"Tim Flach photographs wild animals with an almost human-like intimacy. His new book turns the lens on endangered species around the world in a series of heartbreakingly beautiful portraits." ---- --Marie Claire "Photographer Tim Flach's latest book Endangered, with text by zoologist Jonathan Baillie, offers a powerful visual record of threatened animals and ecosystems facing the harshest of challenges." ---- --The Guardian "The photograph is part of a collection of animal images depicting species on the brink of extinction featured in Flach's new book, Endangered. By capturing the personalities of the animals, Flach hopes readers will feel an emotional connection and be motivated to help protect them. The striking resemblance to a certain film character doesn't hurt either. We look at this animal, and we think: it looks like Yoda from Star Wars, says Flach." ----The New Scientist "Tim Flach's Monkey Eyes, taken in 2001, captures an inquisitive monkey looking down the lens of the camera. Flach's photography explores the impact that humans have had on the natural world." BBC News "Combining stylised, deeply emotional portraits of the animals with images taken in their natural habitat, the book aims directly for the heart, highlighting their vulnerability and all-too-delicate existence."----BBC Focus "An incredible set of photographs highlighting the plight of endangered animals around the world"---- --Daily Mail "Can a shoebill be truculent? Could you empathise with a hippo? Photographer Tim Flach thinks so, and has taken pictures to prove it - images he hopes will help secure the future of these at-risk species." Telegraph Magazine "In the not too distant future, photographs like these could be the only way we have to see these animals. Each of the beautiful creatures pictured is threatened with extinction. Photographer Tim Flach travelled around the world to document them, hoping that by doing so he could prompt people to take action before it's too late. He's basically a modern day Noah, only instead of an ark he has a camera. All these photos, plus many more, are collected in his book Endangered." Metro "A BRIT photographer has created a series of animal portraits documenting animals which could soon become extinct. Tim Flach's heartbreaking set of images have now been published in the book Endangered, featuring more than 180 intimate photos" Sun Online "The photos highlight the natural beauty and majesty of the animals, but also make it sobering to think that they might not always be around." Buzzfeed "A London-based photographer has spent two years travelling to some of the most remote habitats in the world to capture the world's endangered species before they disappear for good. Tim Flach, who has published his stunning and deeply powerful images in his book Endangered, documents the challenges these animals face, all because of the human race. The project explores the plight of threatened species affected by deforestation, hunting and poaching" Indy100.com "A London-based photographer has spent two years travelling the world to capture the world's endangered animals before humans destroy them. Tim Flach has compiled the stunning images into a powerful collection called Endangered, which documents the challenges each animal faces as a result of human actions." UNILAD "Among the eight illustrated books that leapt out at me, Endangered won the long jump. On the cover, a crowned sifaka lemur tightly clutches its knees, citrine eyes staring with alien intensity. Inside is a virtuosic gallery of species at the edge: the bulbous topography of a hippo's face; Mexican free-tailed bats slicing up the sky; a long-range shot of a polar bear curled in snow, white on white. Complementing Tim Flach's hyper-stylised images are commentary by Jonathan Baillie, the National Geographic Society's chief scientist, and writer Sam Wells." ---- Nature.com "Renowned British photographer Tim Flach spent several years travelling the world - from forest to savannah to the polar seas to the great coral reefs - to document the lives of threatened species. His new book, Endangered, includes more than 180 images of remarkable animals and ecosystems facing harsh challenges. Among them are primates coping with habitat loss, big cats in a losing battle with human settlements, elephants hunted for their ivory, and numerous bird species taken as pets. The book features both stylised animal portraits and images of animals in their natural habitat, in an attempt to trigger immediate emotional engagement and further concern about the importance of habitat. With eminent zoologist Jonathan Baillie providing insightful commentary on this ambitious project, Endangered unfolds as a series of vivid interconnected stories that pose gripping moral dilemmas." IBTimes "Tim Flach's new book is a dazzling series of images of endangered animals and natural habitats." Digital Camera "Scientific facts have been likened to words in a dictionary: on their own they are not very engaging, but once assembled into a story or a poem they can capture the imagination like never before - a role that Tim Flach's Endangered perfectly fulfils...As we have come to expect from Flach's work, the photographs are stunning. . . .The book is first and foremost a book of photography, but the message of the understated text is unequivocal, and brings the pictures to life." (British Institute of Professional Photography) magazine The Photographer "World-renowned wildlife photographer Tim Flach took this striking photo of snails bred at ZSL before their release. He has been working closely with our conservationists to highlight some of the world's most threatened species, many of which feature in his latest book, Endangered." Wild About Magazine | Zoological Society of London (ZSL)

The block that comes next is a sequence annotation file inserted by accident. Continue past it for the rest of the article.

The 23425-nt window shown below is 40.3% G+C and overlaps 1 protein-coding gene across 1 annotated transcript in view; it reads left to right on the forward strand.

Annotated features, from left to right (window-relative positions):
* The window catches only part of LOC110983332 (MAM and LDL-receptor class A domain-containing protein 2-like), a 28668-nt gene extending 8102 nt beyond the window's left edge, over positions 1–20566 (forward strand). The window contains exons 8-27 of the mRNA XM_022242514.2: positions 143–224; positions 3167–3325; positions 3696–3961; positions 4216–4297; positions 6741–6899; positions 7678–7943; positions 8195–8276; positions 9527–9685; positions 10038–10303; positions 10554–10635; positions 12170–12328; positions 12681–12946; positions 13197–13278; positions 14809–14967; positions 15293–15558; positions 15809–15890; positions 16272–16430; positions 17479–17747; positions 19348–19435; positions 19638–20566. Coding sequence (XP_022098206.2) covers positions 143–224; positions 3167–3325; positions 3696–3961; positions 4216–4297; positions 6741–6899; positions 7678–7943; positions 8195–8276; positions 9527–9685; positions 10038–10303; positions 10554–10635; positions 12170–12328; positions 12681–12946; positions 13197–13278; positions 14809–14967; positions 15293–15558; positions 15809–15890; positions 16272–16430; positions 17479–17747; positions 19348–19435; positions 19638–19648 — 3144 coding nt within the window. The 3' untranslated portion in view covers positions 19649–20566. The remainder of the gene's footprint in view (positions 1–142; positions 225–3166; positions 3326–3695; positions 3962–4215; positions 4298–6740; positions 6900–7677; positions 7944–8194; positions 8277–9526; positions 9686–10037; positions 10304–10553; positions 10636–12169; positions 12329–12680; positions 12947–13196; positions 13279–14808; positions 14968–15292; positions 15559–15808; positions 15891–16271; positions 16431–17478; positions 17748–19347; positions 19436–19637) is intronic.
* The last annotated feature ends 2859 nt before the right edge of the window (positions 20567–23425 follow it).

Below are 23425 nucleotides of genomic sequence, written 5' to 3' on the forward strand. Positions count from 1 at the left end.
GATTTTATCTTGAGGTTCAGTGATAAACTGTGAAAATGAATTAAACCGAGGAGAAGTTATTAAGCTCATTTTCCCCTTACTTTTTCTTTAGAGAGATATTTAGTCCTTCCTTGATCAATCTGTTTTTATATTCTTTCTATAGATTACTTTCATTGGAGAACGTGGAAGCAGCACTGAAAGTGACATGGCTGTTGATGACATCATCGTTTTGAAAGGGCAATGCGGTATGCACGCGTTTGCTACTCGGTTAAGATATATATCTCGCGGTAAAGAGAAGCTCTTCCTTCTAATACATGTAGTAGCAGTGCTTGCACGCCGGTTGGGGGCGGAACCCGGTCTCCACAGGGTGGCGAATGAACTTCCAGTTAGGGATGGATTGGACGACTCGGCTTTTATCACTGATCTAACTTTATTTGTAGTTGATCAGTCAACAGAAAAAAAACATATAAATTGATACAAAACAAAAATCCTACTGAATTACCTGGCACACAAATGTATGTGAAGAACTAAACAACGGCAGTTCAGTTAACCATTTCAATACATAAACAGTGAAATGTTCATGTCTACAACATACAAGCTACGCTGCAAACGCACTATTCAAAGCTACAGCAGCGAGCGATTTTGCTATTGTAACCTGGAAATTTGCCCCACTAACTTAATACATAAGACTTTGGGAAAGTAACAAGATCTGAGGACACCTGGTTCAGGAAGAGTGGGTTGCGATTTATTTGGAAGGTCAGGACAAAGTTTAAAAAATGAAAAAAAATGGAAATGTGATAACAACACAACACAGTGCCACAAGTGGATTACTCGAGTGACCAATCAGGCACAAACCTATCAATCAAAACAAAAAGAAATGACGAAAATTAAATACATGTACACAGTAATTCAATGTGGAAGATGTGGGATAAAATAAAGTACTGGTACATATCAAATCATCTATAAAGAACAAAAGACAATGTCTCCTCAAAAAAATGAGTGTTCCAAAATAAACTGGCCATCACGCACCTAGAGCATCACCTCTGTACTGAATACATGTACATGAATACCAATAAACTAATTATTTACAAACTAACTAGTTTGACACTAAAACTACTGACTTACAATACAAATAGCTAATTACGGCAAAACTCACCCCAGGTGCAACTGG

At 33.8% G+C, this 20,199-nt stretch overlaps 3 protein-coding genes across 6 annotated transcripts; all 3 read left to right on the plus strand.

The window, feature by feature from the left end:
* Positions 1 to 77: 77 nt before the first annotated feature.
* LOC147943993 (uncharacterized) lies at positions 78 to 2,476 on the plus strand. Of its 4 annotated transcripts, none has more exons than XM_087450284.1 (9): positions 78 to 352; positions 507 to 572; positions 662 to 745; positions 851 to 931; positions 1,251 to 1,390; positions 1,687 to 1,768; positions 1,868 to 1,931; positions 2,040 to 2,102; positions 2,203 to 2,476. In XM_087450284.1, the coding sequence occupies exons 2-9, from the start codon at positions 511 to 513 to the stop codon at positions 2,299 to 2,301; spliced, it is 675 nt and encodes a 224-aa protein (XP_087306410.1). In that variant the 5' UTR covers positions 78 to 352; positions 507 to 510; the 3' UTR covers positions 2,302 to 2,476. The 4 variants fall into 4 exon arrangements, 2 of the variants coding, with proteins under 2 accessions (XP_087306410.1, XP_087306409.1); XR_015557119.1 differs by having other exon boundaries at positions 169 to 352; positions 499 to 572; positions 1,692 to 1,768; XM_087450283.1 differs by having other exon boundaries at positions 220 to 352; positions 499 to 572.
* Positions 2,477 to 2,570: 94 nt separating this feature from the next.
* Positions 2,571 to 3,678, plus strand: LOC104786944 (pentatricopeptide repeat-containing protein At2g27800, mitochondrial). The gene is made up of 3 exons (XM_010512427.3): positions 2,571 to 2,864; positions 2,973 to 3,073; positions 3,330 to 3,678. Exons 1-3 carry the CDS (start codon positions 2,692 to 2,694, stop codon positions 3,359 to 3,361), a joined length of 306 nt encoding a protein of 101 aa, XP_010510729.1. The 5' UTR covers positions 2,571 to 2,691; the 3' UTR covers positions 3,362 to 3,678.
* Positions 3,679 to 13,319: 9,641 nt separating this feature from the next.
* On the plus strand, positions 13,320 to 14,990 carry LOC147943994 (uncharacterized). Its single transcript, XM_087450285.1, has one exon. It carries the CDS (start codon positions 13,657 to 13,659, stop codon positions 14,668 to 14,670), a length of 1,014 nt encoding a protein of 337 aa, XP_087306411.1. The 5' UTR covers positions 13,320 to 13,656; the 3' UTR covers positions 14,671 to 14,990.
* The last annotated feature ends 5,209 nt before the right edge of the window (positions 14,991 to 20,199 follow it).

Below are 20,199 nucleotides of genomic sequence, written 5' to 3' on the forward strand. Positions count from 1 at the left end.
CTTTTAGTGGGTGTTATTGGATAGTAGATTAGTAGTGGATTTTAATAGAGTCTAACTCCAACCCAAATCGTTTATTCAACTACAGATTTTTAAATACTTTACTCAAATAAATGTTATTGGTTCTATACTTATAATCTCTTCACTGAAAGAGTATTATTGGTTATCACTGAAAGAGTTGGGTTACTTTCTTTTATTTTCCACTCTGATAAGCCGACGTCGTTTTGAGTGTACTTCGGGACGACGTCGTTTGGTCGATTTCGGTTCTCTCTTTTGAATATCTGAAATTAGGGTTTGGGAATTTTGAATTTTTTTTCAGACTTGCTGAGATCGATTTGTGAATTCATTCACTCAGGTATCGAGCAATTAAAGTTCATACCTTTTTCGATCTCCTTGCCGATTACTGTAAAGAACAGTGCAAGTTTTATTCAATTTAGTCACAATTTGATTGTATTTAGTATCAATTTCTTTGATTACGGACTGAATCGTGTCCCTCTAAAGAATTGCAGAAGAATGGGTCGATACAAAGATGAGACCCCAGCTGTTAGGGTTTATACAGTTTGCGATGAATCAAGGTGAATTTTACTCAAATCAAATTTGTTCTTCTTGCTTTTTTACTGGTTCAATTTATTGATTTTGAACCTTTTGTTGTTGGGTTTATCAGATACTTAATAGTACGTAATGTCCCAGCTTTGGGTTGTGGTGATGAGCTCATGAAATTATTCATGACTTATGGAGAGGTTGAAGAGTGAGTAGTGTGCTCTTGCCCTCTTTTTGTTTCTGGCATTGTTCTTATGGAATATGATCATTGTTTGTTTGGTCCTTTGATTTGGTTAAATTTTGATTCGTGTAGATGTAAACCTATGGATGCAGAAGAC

About the Author
Tim Flach is the author of Dogs, Equus, and More than Human and an honorary fellow of the Royal Photographic Society. Dr. Jonathan Baillie is chief scientist of the National Geographic Society and co-chair of an IUCN National Red List Working Group. Flach and Baillie live in London. Sam Wells is a writer with a passion for conservation and a background in filmmaking. He has worked closely with Tim Flach and with conservation specialists around the world during the development of Endangered. Wells is from Brixton, South London.